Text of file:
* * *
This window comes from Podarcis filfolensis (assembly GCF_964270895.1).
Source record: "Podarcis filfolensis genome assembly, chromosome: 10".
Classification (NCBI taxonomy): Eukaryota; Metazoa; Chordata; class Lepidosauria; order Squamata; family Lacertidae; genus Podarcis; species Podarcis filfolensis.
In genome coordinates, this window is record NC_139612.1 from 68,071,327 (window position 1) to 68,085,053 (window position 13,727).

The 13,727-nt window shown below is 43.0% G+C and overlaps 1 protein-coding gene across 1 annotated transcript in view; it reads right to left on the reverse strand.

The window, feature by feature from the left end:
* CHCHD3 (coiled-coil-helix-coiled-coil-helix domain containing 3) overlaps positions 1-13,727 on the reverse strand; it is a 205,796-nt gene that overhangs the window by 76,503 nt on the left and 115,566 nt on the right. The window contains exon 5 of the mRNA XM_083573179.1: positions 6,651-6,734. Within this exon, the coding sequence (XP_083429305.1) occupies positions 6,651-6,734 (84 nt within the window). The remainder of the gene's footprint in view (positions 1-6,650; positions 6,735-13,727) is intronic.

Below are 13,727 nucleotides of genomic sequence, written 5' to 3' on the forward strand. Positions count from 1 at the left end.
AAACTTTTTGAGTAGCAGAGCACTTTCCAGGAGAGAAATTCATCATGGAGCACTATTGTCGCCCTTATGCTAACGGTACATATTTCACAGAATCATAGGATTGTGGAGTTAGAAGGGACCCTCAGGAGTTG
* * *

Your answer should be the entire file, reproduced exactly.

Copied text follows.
This window comes from Podarcis filfolensis (assembly GCF_964270895.1).
Source record: "Podarcis filfolensis genome assembly, chromosome: 10".
Classification (NCBI taxonomy): Eukaryota; Metazoa; Chordata; class Lepidosauria; order Squamata; family Lacertidae; genus Podarcis; species Podarcis filfolensis.
In genome coordinates, this window is record NC_139612.1 from 68,071,327 (window position 1) to 68,085,053 (window position 13,727).

The 13,727-nt window shown below is 43.0% G+C and overlaps 1 protein-coding gene across 1 annotated transcript in view; it reads right to left on the reverse strand.

The window, feature by feature from the left end:
* CHCHD3 (coiled-coil-helix-coiled-coil-helix domain containing 3) overlaps positions 1-13,727 on the reverse strand; it is a 205,796-nt gene that overhangs the window by 76,503 nt on the left and 115,566 nt on the right. The window contains exon 5 of the mRNA XM_083573179.1: positions 6,651-6,734. Within this exon, the coding sequence (XP_083429305.1) occupies positions 6,651-6,734 (84 nt within the window). The remainder of the gene's footprint in view (positions 1-6,650; positions 6,735-13,727) is intronic.

Below are 13,727 nucleotides of genomic sequence, written 5' to 3' on the forward strand. Positions count from 1 at the left end.
AAACTTTTTGAGTAGCAGAGCACTTTCCAGGAGAGAAATTCATCATGGAGCACTATTGTCGCCCTTATGCTAACGGTACATATTTCACAGAATCATAGGATTGTGGAGTTAGAAGGGACCCTCAGGAGTTG